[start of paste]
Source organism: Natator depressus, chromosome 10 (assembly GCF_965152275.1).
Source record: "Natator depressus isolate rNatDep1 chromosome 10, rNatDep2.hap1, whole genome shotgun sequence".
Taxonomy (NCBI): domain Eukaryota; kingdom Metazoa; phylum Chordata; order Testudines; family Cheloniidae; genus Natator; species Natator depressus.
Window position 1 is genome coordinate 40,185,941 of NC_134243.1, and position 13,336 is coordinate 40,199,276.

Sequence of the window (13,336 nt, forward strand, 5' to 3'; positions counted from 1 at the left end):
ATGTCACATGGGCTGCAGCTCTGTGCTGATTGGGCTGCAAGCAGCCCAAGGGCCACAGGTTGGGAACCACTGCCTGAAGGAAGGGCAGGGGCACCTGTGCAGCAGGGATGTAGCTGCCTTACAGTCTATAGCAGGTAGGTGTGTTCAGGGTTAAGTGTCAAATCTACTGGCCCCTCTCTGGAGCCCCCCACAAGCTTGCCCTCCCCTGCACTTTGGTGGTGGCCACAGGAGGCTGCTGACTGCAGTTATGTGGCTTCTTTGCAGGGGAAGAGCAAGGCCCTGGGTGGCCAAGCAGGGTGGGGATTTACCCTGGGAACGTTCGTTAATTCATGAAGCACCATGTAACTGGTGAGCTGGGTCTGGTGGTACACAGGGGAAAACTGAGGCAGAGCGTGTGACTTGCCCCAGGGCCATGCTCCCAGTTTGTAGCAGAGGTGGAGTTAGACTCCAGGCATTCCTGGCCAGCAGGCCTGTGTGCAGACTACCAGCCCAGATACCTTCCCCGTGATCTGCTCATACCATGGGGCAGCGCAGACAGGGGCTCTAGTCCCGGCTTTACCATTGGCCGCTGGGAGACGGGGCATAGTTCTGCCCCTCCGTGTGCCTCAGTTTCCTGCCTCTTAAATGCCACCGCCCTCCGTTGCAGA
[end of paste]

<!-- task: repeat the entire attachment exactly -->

Source organism: Natator depressus, chromosome 10 (assembly GCF_965152275.1).
Source record: "Natator depressus isolate rNatDep1 chromosome 10, rNatDep2.hap1, whole genome shotgun sequence".
Taxonomy (NCBI): domain Eukaryota; kingdom Metazoa; phylum Chordata; order Testudines; family Cheloniidae; genus Natator; species Natator depressus.
Window position 1 is genome coordinate 40,185,941 of NC_134243.1, and position 13,336 is coordinate 40,199,276.

Sequence of the window (13,336 nt, forward strand, 5' to 3'; positions counted from 1 at the left end):
ATGTCACATGGGCTGCAGCTCTGTGCTGATTGGGCTGCAAGCAGCCCAAGGGCCACAGGTTGGGAACCACTGCCTGAAGGAAGGGCAGGGGCACCTGTGCAGCAGGGATGTAGCTGCCTTACAGTCTATAGCAGGTAGGTGTGTTCAGGGTTAAGTGTCAAATCTACTGGCCCCTCTCTGGAGCCCCCCACAAGCTTGCCCTCCCCTGCACTTTGGTGGTGGCCACAGGAGGCTGCTGACTGCAGTTATGTGGCTTCTTTGCAGGGGAAGAGCAAGGCCCTGGGTGGCCAAGCAGGGTGGGGATTTACCCTGGGAACGTTCGTTAATTCATGAAGCACCATGTAACTGGTGAGCTGGGTCTGGTGGTACACAGGGGAAAACTGAGGCAGAGCGTGTGACTTGCCCCAGGGCCATGCTCCCAGTTTGTAGCAGAGGTGGAGTTAGACTCCAGGCATTCCTGGCCAGCAGGCCTGTGTGCAGACTACCAGCCCAGATACCTTCCCCGTGATCTGCTCATACCATGGGGCAGCGCAGACAGGGGCTCTAGTCCCGGCTTTACCATTGGCCGCTGGGAGACGGGGCATAGTTCTGCCCCTCCGTGTGCCTCAGTTTCCTGCCTCTTAAATGCCACCGCCCTCCGTTGCAGA